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Flashcards in B3-Digestion Deck (25)
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1

How does temperature effects enzyme controlled reactions ?

Increasing temperature increases rate of reaction up to certain point. This point is called the 'optimum' temperature and if it goes higher than this temperature the enzyme will 'denature' (bonds are broken) changing the 'active site' shape meaning that the reaction stops.

2

How does pH effects enzyme controlled reactions ?

All enzymes have an optimum pH at which they work best. In conditions with a lower or higher pH, the pH starts to interfere with bonds that hold the enzyme in the correct shape causing the 'active site' to change shape and therefore stop the reaction.

3

What is the name of the group of enzymes that breakdown carbohydrates into simple sugars?

Amylases

4

What is the name of the group of enzymes that breakdown proteins into amino acids ?

Proteases

5

What is the name of the group of enzymes that breakdown lipids (fats) into glycerol and fatty acids?

Lipase

6

Where in the digestive system is water reabsorbed?

Large intestine

6

Where is bile produced?

The liver

6

Which acid is produced by the stomach?

Hydrochloric acid

6

What are the finger-like projections in the small intestine called?

Villi

6

How is food moved through the gut?

By peristalsis
By gravity
By waves of liquid

By peristalsis

7

The enzyme that starts the chemical digestive process at the mouth is..

Amylases (for the starch)

8

Before it is Egested, faeces is retained in the ...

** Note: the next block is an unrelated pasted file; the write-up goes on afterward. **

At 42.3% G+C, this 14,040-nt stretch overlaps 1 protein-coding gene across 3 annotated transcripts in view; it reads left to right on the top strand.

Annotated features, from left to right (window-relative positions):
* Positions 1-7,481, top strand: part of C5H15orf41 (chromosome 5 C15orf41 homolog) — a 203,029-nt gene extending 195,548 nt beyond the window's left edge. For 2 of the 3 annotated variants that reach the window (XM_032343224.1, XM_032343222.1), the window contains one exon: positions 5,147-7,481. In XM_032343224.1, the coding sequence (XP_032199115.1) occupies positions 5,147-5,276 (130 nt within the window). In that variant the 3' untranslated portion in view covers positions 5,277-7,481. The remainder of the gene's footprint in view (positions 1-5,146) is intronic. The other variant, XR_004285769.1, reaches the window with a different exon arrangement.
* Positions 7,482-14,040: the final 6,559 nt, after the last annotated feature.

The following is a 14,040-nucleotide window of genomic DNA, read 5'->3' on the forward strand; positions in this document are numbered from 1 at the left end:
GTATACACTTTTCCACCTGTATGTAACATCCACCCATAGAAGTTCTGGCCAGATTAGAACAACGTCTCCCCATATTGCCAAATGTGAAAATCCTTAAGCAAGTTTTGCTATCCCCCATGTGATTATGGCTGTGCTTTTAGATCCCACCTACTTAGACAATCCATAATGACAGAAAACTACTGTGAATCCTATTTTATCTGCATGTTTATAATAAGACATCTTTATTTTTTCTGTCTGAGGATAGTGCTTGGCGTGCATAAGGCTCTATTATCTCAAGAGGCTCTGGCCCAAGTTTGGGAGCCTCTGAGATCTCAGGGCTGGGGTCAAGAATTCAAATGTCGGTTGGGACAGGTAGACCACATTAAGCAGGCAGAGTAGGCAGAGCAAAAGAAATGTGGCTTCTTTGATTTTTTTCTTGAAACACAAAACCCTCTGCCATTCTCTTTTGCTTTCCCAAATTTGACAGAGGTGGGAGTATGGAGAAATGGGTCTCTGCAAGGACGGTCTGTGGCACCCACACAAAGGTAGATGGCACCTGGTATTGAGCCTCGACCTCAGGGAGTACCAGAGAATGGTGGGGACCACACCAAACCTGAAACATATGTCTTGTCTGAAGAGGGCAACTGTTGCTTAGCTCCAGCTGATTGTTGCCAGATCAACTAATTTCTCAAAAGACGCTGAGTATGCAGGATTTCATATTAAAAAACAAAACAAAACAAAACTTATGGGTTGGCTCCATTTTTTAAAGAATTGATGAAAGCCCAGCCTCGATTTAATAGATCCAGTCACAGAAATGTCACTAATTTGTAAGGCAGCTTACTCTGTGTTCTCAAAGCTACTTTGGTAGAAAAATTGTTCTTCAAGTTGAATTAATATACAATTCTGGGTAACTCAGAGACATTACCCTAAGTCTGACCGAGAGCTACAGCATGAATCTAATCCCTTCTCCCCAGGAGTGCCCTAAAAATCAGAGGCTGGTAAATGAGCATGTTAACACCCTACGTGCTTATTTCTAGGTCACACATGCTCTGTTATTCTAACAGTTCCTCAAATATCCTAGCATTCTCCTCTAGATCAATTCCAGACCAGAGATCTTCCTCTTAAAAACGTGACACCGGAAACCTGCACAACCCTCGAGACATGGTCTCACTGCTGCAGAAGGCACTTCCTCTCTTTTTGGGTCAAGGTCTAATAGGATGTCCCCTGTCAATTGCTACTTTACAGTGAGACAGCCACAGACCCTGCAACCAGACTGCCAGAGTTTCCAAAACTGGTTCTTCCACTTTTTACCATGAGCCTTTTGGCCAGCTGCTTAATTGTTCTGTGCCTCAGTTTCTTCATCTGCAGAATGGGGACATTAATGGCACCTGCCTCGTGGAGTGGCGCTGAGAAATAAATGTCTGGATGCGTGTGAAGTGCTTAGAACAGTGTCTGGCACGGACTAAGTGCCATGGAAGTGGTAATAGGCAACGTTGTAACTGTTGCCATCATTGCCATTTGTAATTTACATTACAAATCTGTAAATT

Rectum

9

Absorption of carbohydrates, proteins and lipids occurs in the...

Small intestine

10

Which solution can be used to test for starch?

Iodine solution

11

Where in the digestive system are lipase enzymes produced

Pancreas and small intestine

12

Why is bile needed?

- to emulsify fats
- to raise the pH of the stomach so the enzymes aren't denatured

13

Protease break down....... into ......

Protein into amino acids

14

Lipase break down ...... into .....

Lipids into glycerol and fatty acids

15

What is the name of the area where the enzyme binds to the substrate?

The active site

16

What do you call it when the substrate has reached the active site of the enzyme?

Enzyme-substrate complex

17

The "lock and key" model shows how the .....

Substrate binds onto the active site

18

What is the function of hydrochloric acid in the stomach?

To provide the optimum pH for the working enzymes in the stomach

19

Why is it necessary to breakdown large insoluble food molecules into smaller soluble molecules?

-as they cant be absorbed into the bloodstream
- small, soluble molecules can be absorbed into the blood stream to construct new carbohydrates, proteins and lipids in the body
-some glucose produced by digestion is used for respiration

20

Why are enzymes important in the metabolism of cells or organisms?

Chemical reactions needed for life could not take place fast enough without enzymes to speed them up

21

Explain why emulsification is important?

Fats do not mix with other liquids in digestive system, staying as large molecules that are hard for lipase enzymes to act on.
Larger surface area produced by bile action
allows enzymes to reach more fat molecules and break them down more quickly.